In the good old days, Tulare Lake covered Kings County, and portions of Tulare and Kern counties. It was the biggest freshwater lake west of the Mississippi, and it sometimes swelled to cover 760 square miles (1,968 km2). A thriving fish mining industry was established by the Americans. Four rivers once emptied into the lake, but water-mining farmers and land speculators diverted their flows, and the lake disappeared by 1910. Tulare Lake is now called the Tulare Lakebed, flat dry land, mostly cotton fields. In extremely wet El Niño years, like 1997, the former lake temporarily holds some water. Now the Americans are pumping out the groundwater, and the land is sinking. Some locations are falling two inches per month. Roads are cracking, and pipelines are breaking.
There were 16 subcultures of the Yokut people, and there may have been up to 50,000 of them in the San Joaquin Valley 200 years ago. Abundant wildlife and plant foods allowed them to live in high density for hunter-gatherers — in good health, usually peaceful, with a leisurely lifestyle. By 2010, the valley was home to 3,971,659 Americans, and it had air pollution comparable to Los Angeles and Houston. The current way of life does not have a long-term future.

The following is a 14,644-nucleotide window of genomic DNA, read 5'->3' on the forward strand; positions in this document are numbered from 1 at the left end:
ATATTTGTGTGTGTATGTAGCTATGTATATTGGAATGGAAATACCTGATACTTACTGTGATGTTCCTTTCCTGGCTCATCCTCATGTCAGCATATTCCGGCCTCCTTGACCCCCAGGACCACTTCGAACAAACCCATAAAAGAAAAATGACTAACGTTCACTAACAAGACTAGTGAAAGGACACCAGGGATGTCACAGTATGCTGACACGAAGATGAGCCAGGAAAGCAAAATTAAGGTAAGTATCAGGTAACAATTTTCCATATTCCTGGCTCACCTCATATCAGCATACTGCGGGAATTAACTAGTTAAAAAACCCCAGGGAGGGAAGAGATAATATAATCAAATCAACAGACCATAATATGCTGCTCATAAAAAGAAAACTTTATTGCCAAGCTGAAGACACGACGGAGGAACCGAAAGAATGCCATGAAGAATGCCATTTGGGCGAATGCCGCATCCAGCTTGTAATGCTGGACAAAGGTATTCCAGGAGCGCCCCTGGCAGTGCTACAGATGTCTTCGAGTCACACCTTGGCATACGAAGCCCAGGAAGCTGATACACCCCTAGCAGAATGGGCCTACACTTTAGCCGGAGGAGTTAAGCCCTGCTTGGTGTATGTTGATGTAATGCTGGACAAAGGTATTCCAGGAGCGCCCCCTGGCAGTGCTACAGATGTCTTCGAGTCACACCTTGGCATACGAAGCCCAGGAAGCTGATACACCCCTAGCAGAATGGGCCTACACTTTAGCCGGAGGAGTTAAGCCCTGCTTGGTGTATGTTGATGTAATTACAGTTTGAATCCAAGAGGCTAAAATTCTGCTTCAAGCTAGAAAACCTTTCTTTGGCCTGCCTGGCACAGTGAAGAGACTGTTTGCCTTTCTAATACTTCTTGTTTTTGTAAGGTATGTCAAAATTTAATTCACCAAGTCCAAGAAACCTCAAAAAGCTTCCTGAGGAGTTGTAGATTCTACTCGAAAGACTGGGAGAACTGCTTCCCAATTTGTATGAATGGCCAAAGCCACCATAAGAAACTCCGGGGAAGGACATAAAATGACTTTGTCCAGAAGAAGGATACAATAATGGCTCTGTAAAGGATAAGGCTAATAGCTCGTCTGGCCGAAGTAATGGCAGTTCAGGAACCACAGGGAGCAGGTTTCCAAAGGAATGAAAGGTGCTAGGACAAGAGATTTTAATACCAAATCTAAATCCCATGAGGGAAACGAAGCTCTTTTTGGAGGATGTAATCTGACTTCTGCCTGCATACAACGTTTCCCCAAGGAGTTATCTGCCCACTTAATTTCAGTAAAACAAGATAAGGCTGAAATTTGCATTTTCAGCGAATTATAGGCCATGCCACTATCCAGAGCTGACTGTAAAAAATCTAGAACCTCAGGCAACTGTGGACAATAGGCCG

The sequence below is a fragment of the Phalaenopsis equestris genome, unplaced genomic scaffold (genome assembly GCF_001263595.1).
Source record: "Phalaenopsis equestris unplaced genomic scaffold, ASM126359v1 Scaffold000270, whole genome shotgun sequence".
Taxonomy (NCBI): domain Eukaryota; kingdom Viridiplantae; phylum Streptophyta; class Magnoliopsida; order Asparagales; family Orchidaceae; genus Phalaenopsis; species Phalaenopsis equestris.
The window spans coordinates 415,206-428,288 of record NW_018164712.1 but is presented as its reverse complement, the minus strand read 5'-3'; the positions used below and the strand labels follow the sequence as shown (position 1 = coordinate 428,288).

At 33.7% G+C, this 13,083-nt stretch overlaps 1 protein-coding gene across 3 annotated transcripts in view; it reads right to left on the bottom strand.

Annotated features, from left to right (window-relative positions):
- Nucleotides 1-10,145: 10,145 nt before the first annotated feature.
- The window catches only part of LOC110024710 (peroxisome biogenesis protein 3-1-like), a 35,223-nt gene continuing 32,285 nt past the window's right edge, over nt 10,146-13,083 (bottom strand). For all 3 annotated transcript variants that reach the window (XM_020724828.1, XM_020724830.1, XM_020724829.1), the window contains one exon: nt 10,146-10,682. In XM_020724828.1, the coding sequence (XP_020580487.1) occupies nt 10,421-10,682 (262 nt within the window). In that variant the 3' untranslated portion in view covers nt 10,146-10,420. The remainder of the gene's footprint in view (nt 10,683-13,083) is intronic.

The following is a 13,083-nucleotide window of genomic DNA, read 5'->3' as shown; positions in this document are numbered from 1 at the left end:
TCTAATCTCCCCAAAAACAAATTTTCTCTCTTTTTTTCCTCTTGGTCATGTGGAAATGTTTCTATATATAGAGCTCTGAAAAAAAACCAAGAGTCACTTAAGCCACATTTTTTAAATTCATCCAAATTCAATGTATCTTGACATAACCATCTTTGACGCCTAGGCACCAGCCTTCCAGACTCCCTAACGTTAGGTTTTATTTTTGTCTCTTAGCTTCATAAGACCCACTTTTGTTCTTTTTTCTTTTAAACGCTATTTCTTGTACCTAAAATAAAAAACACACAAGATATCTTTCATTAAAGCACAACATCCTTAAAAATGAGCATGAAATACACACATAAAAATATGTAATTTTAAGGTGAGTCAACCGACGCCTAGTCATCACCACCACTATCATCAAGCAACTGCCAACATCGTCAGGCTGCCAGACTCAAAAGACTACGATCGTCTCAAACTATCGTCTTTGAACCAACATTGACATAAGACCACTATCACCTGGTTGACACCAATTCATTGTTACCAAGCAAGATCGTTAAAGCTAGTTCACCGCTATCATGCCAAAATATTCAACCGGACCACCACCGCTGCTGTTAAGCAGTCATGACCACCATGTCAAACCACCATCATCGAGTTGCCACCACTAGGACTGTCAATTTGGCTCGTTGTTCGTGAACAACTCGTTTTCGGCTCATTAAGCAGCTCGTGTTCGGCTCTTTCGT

Thomas Jefferson Mayfield was born in 1843, the same year as my great-grandfather, Richard Edward Rees. Richard’s granddaughter Martha lived until 2009, and she remembered him well. The Yokut people had lived in balance for several thousand years, but civilization furiously obliterated the wild paradise in less than three generations. Bambi was splattered by a runaway freight train, and nobody lived happily ever after. There may be important lessons here.
A huge and glaring omission from the book is California’s wars of extermination on the Indians. The Tule River War was waged against the Kings River Yokuts at the time Mayfield was staying with them. In the first 20 years of the American occupation of California, 90 percent of the Indians died. Bounties were paid for the scalps and heads of Indians. Who omitted the genocide — Mayfield, Latta, or the publisher?
Mayfield, Thomas Jefferson, Indian Summer, Heyday Books, Berkeley, 1993 (Original 1929).